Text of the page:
As I finish this, it is 5:10 in the morning and I am about to get dressed, take my meds to help keep my throat healing and soothe my cough, grab my things, and head back for another day. I am already tired. It could be that I was up until 8:30 last night answering parent emails I didn't get to earlier in the day (I don't usually do that, but since I was out and sick, I am playing catch up). It could be that I was awake from 2:45-3:30, already creating a to do list in my head. It could be that when I logged on to social media this morning I was overwhelmed with articles about parent struggles, student fears, and teacher hatred. I guess it's all these things... So, in preparation for my next post... Teachers, paras, and classroom staff only please... what specifically do you need to be supported? It can be physical and material, it can be emotional, it can be political, it can be scientific. I DO NOT CARE. What do you need?
While I likely won't post a reflection every day, I want to try and post on days when noted things happen, or when I spend time working on a variety of issues, work-arounds, or creative projects. Today I am posting to discuss (again) the questions from this morning as well as nearly all of the things listed.
3. What are the requirements? Can I be me? There are requirements for our digital learning platform and I came in today knowing what most of those were and having already set them up. However, and I give full credit to my mom for this, I will also find ways to be me and be creative and fun. I certainly do not have time to discuss them all here, but I will link what I can and ensure that I post later on other topics. So far I've: set up my google classroom and included a Bitmoji GIF, used amazing resources created by my colleagues and administrators, starting working in my Bitmoji Classroom, and worked on creating a virtual meet the teacher and a virtual "all about the students".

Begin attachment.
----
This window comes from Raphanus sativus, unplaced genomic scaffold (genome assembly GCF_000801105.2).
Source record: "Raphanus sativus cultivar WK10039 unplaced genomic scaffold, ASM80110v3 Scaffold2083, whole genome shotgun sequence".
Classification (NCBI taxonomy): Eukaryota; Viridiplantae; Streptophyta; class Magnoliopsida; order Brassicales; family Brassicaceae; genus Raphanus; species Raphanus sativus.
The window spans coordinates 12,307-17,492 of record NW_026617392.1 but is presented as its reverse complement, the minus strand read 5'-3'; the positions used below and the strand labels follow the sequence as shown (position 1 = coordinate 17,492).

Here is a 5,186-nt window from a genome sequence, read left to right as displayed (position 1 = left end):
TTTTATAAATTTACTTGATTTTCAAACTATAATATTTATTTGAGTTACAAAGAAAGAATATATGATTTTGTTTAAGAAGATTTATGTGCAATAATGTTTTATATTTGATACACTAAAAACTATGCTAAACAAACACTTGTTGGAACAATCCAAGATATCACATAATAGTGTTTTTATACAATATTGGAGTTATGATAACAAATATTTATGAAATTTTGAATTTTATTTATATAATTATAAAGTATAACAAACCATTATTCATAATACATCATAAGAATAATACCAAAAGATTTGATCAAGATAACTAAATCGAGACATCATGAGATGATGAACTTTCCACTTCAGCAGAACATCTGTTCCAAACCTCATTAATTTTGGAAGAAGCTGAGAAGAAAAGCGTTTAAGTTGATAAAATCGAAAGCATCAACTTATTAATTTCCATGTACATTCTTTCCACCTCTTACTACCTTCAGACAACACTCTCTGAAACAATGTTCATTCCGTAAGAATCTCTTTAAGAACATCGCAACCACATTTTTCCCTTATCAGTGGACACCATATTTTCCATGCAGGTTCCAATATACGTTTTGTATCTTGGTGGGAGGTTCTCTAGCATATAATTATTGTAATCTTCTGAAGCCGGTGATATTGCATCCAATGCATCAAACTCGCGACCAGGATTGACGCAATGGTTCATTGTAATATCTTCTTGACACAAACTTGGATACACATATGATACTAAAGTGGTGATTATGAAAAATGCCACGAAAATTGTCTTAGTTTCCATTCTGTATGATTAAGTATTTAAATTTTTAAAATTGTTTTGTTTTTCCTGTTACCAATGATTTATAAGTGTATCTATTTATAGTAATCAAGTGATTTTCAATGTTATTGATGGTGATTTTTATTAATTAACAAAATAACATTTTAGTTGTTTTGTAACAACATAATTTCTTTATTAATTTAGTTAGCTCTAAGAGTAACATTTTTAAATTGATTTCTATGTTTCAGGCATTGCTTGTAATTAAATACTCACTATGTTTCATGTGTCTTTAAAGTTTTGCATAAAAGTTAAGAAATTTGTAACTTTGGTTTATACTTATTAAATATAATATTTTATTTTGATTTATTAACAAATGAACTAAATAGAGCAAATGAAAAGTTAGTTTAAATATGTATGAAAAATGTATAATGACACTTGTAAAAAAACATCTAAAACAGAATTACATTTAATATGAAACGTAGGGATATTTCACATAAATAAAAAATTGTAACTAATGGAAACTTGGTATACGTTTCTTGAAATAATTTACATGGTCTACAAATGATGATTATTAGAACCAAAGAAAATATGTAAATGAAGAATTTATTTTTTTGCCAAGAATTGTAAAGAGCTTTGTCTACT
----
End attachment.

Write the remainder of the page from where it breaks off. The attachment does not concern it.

I want to close with the answer I gave to my department head's question: If this year were a fruit or vegetable, what would it be and why. My answer? The English pea... Very few look at the English pea and think "yum" (yes, I'm one of them), but just about everyone likes the English pea or eats it at some point. You just have to be creative about what you put it in: fried rice, chicken pot pie, mac and cheese. Whatever it is, get creative, find the right context, and work it.
It's 5:30 AM and I am sitting in my home office with a cup of coffee. I am still in my pajamas, but all that is about to change. Today is the first official day back at school after we went into quarantine in March. Last night I meal prepped, packed my backpack (yes, as a teacher, you still need a good backpack/bag), and spent extra time snuggling all my fur babies. So, how am I feeling? What is in my plans today? Am I scared? Am I prepared?
We'll see how today goes, but here is what I'm hoping I have answers to by the end of the day/this week.
This blog is dedicated to my reflections on teaching during COVID. These posts are my own thoughts and reflections and DO NO represent anyone else's opinions or policies.